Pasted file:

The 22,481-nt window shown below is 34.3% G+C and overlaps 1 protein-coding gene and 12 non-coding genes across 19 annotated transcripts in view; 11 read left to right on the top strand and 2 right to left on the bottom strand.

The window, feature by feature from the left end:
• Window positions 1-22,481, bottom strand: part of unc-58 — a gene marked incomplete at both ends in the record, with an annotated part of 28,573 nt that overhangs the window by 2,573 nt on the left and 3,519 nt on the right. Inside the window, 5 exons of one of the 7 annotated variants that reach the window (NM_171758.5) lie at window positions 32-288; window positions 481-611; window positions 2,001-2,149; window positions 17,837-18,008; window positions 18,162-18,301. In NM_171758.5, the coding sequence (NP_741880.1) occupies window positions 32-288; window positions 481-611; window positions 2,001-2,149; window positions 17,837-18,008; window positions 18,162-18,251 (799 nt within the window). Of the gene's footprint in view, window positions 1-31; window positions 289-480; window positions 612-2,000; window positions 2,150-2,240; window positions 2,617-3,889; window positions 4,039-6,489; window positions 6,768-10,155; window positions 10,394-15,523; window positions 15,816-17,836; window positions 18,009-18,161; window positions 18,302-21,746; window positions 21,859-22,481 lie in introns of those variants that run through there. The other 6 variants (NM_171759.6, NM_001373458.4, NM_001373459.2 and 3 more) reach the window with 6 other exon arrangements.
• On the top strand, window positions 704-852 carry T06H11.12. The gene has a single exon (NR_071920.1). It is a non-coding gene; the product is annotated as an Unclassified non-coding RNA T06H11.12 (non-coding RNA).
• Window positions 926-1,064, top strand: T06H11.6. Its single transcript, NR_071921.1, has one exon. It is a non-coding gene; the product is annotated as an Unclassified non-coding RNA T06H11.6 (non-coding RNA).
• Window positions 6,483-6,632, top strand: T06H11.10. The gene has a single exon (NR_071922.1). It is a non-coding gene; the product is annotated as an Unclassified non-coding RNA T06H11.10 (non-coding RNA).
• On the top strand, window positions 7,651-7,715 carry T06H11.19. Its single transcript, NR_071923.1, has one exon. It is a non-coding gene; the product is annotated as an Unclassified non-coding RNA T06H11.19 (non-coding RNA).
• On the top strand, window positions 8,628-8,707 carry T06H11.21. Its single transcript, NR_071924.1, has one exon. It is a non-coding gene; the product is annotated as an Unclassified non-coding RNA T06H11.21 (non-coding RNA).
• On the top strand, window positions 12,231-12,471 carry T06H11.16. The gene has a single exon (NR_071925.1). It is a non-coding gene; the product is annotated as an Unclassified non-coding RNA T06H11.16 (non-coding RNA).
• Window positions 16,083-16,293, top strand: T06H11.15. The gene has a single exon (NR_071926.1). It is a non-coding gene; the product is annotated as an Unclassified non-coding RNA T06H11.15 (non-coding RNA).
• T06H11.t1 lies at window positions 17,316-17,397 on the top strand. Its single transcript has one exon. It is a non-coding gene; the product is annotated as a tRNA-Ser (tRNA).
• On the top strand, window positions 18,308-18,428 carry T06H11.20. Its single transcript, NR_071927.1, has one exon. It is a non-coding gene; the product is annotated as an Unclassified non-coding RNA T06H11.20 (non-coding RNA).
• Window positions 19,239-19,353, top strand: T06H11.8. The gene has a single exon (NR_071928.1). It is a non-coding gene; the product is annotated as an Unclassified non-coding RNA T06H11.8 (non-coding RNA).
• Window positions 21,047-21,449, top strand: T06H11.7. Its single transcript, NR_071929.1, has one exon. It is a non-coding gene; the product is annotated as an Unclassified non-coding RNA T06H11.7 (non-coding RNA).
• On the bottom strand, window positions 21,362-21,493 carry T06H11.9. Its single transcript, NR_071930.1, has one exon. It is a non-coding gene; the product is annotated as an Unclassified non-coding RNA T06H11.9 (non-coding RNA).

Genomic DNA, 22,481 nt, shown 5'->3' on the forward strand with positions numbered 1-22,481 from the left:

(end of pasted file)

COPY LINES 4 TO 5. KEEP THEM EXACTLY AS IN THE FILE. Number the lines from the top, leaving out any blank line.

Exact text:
• On the top strand, window positions 704-852 carry T06H11.12. The gene has a single exon (NR_071920.1). It is a non-coding gene; the product is annotated as an Unclassified non-coding RNA T06H11.12 (non-coding RNA).
• Window positions 926-1,064, top strand: T06H11.6. Its single transcript, NR_071921.1, has one exon. It is a non-coding gene; the product is annotated as an Unclassified non-coding RNA T06H11.6 (non-coding RNA).